Linked by David Adams on Tue 14th Feb 2012 17:25 UTC, submitted by Anonymous
Ubuntu, Kubuntu, Xubuntu It looks like a new "locally integrated menu" will make it into Unity, starting with version 5.6.0. There's basically no information about the new locally integrated menubar, except for two bug reports which link to some custom Unity, Compiz, Metacity and Light Themes branches so to see "LIM" in action, I've compiled all these branches and here's the result. The "locally integrated menubar" can be displayed on the panel (for maximized windows) as well as in the window decoration (unmaximized windows). But it's not displayed on both in the same time.
Thread beginning with comment 507215
To view parent comment, click here.
To read all comments associated with this story, please click here.
RE: Quo Vadis, Canonical?
by ricegf on Wed 15th Feb 2012 03:34 UTC in reply to "Quo Vadis, Canonical?"
ricegf
Member since:
2007-04-25

Touch. Voice. Gestures.

Reply Parent Score: 2

RE[2]: Quo Vadis, Canonical?
by Neolander on Wed 15th Feb 2012 06:04 in reply to "RE: Quo Vadis, Canonical?"
Neolander Member since:
2010-03-08

Touch. Voice. Gestures.

Well, I am not impressed.

Are you really advocating using solely these inputs to do anything a bit advanced on the content creation side ? I mean, finger painting and shouting repeatedly at the computer until it gets what you mean is cute and all, but I still can't see how it can efficiently replace keyboards, mice, and styluses at the tasks where those are good for.

A future proof user interface should see beyond the latest gimmicks in the realm of input devices.

Edited 2012-02-15 06:21 UTC

Reply Parent Score: 3

RE[3]: Quo Vadis, Canonical?
by ricegf on Wed 15th Feb 2012 12:28 in reply to "RE[2]: Quo Vadis, Canonical?"
ricegf Member since:
2007-04-25

I answered a question, Neolander, I didn't advocate anything.

But since you asked my opinion ;-), I don't yet see a particular advantage to using the exact same interface on desktops and touch devices, as Canonical and Microsoft seem to be promoting. And I'm not at all sold on incompatible desktops and tablets, as Apple and Google are promoting.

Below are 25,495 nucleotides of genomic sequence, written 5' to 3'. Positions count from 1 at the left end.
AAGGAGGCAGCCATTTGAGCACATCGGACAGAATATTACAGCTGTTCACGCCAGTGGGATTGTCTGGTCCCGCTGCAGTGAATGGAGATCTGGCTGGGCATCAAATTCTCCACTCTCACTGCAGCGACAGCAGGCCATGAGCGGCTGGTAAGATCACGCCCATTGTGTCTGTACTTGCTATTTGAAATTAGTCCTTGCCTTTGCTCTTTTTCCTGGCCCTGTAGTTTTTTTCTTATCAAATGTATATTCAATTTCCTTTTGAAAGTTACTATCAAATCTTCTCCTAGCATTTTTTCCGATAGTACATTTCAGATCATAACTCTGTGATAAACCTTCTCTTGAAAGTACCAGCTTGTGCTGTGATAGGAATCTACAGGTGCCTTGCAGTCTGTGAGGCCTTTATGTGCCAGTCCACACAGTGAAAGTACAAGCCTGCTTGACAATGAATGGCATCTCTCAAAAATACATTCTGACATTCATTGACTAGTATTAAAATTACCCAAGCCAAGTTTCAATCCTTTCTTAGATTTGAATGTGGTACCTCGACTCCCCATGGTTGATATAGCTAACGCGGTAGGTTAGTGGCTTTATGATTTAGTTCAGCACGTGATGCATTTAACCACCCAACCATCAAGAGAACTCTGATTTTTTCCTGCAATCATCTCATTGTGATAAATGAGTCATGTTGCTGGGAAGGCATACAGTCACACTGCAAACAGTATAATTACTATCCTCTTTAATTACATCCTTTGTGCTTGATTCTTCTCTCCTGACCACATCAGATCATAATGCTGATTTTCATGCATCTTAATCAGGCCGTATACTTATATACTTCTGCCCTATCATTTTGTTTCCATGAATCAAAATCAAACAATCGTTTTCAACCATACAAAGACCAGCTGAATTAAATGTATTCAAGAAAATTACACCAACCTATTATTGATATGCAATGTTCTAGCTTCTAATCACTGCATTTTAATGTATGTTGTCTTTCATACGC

Rather, I'd like to see different UIs on different device types, but with the same underlying OS and compatible toolkits to make writing apps across the board much less work. This was the MeeGo model, I think it's the KDE model (though I'm pretty new to their touch interface), and Microsoft may be moving that way with Window [Phone] 8.

I use an iPad, and it's sometimes elegant, but definitely under-powered for "real" work. I love Maemo and its ability to use *real* applications rather than limited iPad-like apps, even though my beloved N900 is getting pretty dated. Unity works pretty well on tablets (with a little tweaking), but I'm not sold on it for desktops - though I'm giving it a fair shot right now on my primary workstation at home (with some occasional Cinnamon Mint tossed in for flavor, while using Suse with Gnome 2, Red Hat with KDE 4, and Win 7 on workstations at my day job).

So I'm open to a one-size-fits-all UI approach, but skeptical that I'll find one that really works well for me on all device types.

Reply Parent Score: 2

RE[3]: Quo Vadis, Canonical?
by Sauron on Wed 15th Feb 2012 22:44 in reply to "RE[2]: Quo Vadis, Canonical?"
Sauron Member since:
2005-08-02

I mean, finger painting and shouting repeatedly at the computer until it gets what you mean is cute and all

Try installing and using Vista or Gnome 3 and before long
you'll be shouting at the damn thing even without the use of a microphone! ;)

Reply Parent Score: 1

RE[2]: Quo Vadis, Canonical?
by l3v1 on Wed 15th Feb 2012 10:08 in reply to "RE: Quo Vadis, Canonical?"
l3v1 Member since:
2005-07-06

Touch. Voice. Gestures.


Well, if one goes for that, they should state it upfront, so desktop people don't complain unnecessarily, and don't use crap that isn't intended for them. Just sayin'.

Reply Parent Score: 2

RE[3]: Quo Vadis, Canonical?
by ricegf on Thu 16th Feb 2012 12:05 in reply to "RE[2]: Quo Vadis, Canonical?"
ricegf Member since:
2007-04-25

That would be transparent and all, and a Very Good Idea IMHO.

The only reason I can imagine off-hand for not publicly showing a clear road map would be to avoid giving too much competitive warning to certain corporations with a reputation for poaching technology.

(Unity debuted on June 9, 2010, while Metro on Windows should launch sometime in 2012 according to Mr. Ballmer's infamous slip of the tongue - somewhat after the Long Term Support version of Unity ships this April.)

Reply Parent Score: 2